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Message to Wilson-Raybould still applicable today | David Milgaard

Tuesday, October 01, 2019 @ 1:39 PM | By David Milgaard


David Milgaard %>
David Milgaard
Two years ago, I wrote the following letter to the-then Minister of Justice and Attorney General Jody Wilson-Raybould.

This year, in recognition of Wrongful Conviction Day, Oct. 2, I have decided to publicize the letter because my concern is still as strong and justice has still yet to be served for Glen Assoun of Nova Scotia who was released in March 2019 after serving 17 years for a crime that he did not commit.

Here is my letter to Wilson-Raybould:

I am writing this letter hoping you can see how important you are in the lives of the wrongly convicted of Canada.

Simply said, you can free them from the nightmare they live in while they wait for someone to review their evidence showing that they have not been responsible for doing the wrong they have been convicted of doing.

It is wrong to have people wait years while their appeals are in process. This is not justice, it is just wrong.

An independent board of review could quickly and efficiently take these people’s cases and resolve them freeing Canada’s innocent from her prisons right now.

As someone who was convicted at 17 and spent nearly 23 years inside prison for a crime I did not do, I know how terrible it is to be wrongfully convicted. I know how horrible it is to live inside prison waiting through years and years of appeals.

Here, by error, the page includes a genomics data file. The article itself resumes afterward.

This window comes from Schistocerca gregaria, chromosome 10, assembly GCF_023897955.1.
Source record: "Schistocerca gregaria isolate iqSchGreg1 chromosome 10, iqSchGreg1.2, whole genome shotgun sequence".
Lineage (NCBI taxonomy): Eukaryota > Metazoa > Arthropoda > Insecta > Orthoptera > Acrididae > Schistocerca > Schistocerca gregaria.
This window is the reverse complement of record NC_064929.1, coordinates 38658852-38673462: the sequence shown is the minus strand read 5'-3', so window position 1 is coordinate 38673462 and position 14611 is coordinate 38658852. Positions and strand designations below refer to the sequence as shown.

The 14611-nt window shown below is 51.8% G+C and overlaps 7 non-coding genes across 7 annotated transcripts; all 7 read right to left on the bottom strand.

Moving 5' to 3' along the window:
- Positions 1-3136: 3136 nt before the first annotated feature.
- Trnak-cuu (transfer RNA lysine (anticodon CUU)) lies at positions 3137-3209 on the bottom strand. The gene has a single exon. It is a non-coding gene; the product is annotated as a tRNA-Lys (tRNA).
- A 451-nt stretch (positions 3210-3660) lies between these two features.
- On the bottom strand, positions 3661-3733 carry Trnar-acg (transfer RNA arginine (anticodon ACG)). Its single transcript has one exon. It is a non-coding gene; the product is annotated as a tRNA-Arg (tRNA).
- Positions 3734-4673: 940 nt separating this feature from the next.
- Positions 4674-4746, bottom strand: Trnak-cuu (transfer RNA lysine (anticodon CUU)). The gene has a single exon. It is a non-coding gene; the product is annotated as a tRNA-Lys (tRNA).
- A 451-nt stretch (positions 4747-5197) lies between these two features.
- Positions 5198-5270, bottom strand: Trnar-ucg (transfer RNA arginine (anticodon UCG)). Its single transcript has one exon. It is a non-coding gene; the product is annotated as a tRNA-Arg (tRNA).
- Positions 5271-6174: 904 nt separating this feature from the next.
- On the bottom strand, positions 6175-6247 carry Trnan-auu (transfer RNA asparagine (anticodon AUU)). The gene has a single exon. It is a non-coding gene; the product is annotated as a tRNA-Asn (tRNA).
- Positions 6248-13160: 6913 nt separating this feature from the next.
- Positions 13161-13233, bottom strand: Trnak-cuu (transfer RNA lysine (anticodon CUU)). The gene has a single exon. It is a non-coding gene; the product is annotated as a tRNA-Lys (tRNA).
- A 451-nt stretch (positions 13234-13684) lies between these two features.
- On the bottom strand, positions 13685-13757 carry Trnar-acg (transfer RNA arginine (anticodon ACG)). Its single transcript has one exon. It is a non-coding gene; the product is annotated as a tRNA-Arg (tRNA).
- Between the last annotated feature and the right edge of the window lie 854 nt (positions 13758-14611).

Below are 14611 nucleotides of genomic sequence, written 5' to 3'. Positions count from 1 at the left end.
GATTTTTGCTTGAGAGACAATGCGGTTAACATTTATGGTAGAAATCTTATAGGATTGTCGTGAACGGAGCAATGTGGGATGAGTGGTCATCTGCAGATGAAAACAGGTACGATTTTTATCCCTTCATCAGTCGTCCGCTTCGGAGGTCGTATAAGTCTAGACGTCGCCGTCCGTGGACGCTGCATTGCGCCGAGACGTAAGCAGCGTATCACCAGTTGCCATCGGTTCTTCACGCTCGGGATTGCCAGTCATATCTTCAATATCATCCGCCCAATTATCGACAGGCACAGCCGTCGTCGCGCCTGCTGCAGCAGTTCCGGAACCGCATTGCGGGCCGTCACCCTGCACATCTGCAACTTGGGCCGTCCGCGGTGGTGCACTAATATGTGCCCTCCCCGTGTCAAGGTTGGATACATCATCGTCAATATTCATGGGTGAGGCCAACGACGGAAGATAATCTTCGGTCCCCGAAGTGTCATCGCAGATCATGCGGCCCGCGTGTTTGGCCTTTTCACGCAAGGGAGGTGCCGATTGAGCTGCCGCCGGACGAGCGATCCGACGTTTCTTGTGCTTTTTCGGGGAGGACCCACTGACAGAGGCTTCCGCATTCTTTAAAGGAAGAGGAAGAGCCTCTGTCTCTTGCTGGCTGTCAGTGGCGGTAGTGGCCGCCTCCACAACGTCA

Please consider how you would feel if this happened to you? How would you feel if someone you loved was wrongly convicted? Would you not want to clear their name as soon as possible?

A wrongful conviction not only devastates the person convicted but their family as well leaving them stigmatized by society and often the brink of financial ruin. Can you imagine anyone saying there is justice in keeping your case away from people willing to determine the truth for years and years?

It was not until the Canadian people stood up for me and my family that things began to change. In the end it was the Canadian people not the Canadian criminal justice system that pressured the government into doing what was right. This helped to set me free.

We must have an independent board of inquiry at work now to review the many cases that show evidence of a wrongful conviction.

No criteria other than merit of justice is what these men, women and in some cases children need today as you read my words.

Please help me help them get their freedom they deserve as soon as we possibly can.

David Milgaard spent 23 years in prison for a crime he did not commit. He lives in Alberta and advocates on behalf of the wrongfully convicted.

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